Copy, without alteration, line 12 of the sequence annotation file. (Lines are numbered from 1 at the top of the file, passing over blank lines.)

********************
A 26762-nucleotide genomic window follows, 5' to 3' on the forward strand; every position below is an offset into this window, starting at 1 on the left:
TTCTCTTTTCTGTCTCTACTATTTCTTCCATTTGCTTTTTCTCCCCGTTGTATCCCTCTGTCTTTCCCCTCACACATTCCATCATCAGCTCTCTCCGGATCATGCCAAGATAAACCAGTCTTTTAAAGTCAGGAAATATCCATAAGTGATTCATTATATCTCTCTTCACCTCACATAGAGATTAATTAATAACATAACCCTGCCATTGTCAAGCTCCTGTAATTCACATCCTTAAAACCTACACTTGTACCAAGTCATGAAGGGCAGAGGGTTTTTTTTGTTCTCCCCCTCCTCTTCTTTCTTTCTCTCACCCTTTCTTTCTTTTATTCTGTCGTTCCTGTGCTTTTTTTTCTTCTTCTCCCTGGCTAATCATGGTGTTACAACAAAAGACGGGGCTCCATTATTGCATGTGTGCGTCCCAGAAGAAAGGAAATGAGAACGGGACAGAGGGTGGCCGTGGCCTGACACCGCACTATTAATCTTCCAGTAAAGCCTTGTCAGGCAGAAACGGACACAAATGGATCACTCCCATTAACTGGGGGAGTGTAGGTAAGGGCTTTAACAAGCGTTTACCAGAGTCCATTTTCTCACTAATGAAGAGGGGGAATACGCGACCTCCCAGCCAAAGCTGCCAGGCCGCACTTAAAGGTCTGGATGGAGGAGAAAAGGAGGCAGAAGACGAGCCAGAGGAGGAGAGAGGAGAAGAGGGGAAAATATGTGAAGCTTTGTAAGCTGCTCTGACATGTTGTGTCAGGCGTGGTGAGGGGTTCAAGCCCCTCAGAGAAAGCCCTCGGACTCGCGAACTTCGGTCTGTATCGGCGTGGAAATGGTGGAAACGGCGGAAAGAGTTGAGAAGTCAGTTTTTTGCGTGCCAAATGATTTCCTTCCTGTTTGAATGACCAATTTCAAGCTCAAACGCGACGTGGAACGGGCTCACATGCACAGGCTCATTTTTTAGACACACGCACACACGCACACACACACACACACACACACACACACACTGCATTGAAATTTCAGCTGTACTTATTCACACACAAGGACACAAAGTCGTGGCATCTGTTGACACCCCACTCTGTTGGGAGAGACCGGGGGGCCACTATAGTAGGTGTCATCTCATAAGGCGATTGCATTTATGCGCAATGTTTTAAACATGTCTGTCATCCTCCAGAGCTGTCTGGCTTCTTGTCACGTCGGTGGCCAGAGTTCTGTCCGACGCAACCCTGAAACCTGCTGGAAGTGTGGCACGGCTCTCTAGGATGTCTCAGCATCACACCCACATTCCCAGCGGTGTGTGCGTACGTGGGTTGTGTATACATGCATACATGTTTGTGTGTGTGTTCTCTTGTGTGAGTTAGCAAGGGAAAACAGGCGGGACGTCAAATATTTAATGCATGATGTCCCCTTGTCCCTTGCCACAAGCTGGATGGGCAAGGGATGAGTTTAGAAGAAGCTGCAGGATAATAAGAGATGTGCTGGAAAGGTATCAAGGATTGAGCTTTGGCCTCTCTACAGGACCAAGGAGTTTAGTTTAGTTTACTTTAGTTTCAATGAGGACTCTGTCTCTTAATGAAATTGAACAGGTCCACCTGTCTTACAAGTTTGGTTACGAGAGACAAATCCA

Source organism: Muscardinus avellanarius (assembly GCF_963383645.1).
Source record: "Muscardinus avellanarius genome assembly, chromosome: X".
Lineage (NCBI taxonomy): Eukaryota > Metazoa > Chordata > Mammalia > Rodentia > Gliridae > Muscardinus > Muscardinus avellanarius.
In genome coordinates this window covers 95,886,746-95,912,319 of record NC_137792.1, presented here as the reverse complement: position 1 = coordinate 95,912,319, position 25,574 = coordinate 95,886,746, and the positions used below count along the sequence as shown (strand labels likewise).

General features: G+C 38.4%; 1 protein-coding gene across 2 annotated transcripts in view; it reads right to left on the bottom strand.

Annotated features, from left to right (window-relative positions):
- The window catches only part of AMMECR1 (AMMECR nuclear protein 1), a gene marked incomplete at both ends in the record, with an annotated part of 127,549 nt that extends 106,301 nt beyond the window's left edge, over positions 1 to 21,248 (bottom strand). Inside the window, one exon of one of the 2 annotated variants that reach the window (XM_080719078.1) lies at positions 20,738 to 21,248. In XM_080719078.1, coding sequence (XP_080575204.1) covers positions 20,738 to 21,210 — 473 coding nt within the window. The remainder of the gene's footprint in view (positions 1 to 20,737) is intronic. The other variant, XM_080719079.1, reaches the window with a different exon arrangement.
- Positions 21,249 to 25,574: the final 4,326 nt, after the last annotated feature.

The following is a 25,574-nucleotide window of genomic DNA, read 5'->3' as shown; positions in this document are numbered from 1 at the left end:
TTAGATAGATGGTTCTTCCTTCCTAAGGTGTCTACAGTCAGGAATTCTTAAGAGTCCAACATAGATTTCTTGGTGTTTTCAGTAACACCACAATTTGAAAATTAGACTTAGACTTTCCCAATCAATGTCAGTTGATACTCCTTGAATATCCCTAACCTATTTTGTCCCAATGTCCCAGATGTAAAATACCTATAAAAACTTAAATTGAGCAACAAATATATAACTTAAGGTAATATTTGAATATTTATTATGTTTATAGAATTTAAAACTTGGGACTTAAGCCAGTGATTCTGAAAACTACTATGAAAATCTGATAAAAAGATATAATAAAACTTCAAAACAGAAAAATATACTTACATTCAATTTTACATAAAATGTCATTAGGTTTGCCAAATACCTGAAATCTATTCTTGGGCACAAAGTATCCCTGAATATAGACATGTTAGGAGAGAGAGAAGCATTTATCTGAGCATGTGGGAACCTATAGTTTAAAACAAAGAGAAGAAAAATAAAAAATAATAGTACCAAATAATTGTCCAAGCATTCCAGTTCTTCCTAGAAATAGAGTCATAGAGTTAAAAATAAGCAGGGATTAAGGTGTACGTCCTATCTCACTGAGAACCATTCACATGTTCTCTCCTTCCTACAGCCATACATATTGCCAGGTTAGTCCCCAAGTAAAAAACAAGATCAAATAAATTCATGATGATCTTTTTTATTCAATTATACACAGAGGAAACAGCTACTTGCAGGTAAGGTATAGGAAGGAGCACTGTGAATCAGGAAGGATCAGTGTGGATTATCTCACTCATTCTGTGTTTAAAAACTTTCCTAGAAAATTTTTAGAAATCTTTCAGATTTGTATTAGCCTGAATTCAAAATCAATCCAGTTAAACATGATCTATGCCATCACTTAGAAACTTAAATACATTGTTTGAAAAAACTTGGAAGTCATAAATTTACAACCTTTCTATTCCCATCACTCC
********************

TTAGATAGATGGTTCTTCCTTCCTAAGGTGTCTACAGTCAGGAATTCTTAAGAGTCCAACATAGATTTCTTGGTGTTTTCAGTAACACCACAATTTGAAAATTAGACTTAGACTTTCCCAATCAATGTCAGTTGATACTCCTTGAATATCCCTAACCTATTTTGTCCCAATGTCCCAGATGTAAAATACCTATAAAAACTTAAATTGAGCAACAAATATATAACTTAAGGTAATATTTGAATATTTATTATGTTTATAGAATTTAAAACTTGGGACTTAAGCCAGTGATTCTGAAAACTACTATGAAAATCTGATAAAAAGATATAATAAAACTTCAAAACAGAAAAATATACTTACATTCAATTTTACATAAAATGTCATTAGGTTTGCCAAATACCTGAAATCTATTCTTGGGCACAAAGTATCCCTGAATATAGACATGTTAGGAGAGAGAGAAGCATTTATCTGAGCATGTGGGAACCTATAGTTTAAAACAAAGAGAAGAAAAATAAAAAATAATAGTACCAAATAATTGTCCAAGCATTCCAGTTCTTCCTAGAAATAGAGTCATAGAGTTAAAAATAAGCAGGGATTAAGGTGTACGTCCTATCTCACTGAGAACCATTCACATGTTCTCTCCTTCCTACAGCCATACATATTGCCAGGTTAGTCCCCAAGTAAAAAACAAGATCAAATAAATTCATGATGATCTTTTTTATTCAATTATACACAGAGGAAACAGCTACTTGCAGGTAAGGTATAGGAAGGAGCACTGTGAATCAGGAAGGATCAGTGTGGATTATCTCACTCATTCTGTGTTTAAAAACTTTCCTAGAAAATTTTTAGAAATCTTTCAGATTTGTATTAGCCTGAATTCAAAATCAATCCAGTTAAACATGATCTATGCCATCACTTAGAAACTTAAATACATTGTTTGAAAAAACTTGGAAGTCATAAATTTACAACCTTTCTATTCCCATCACTCC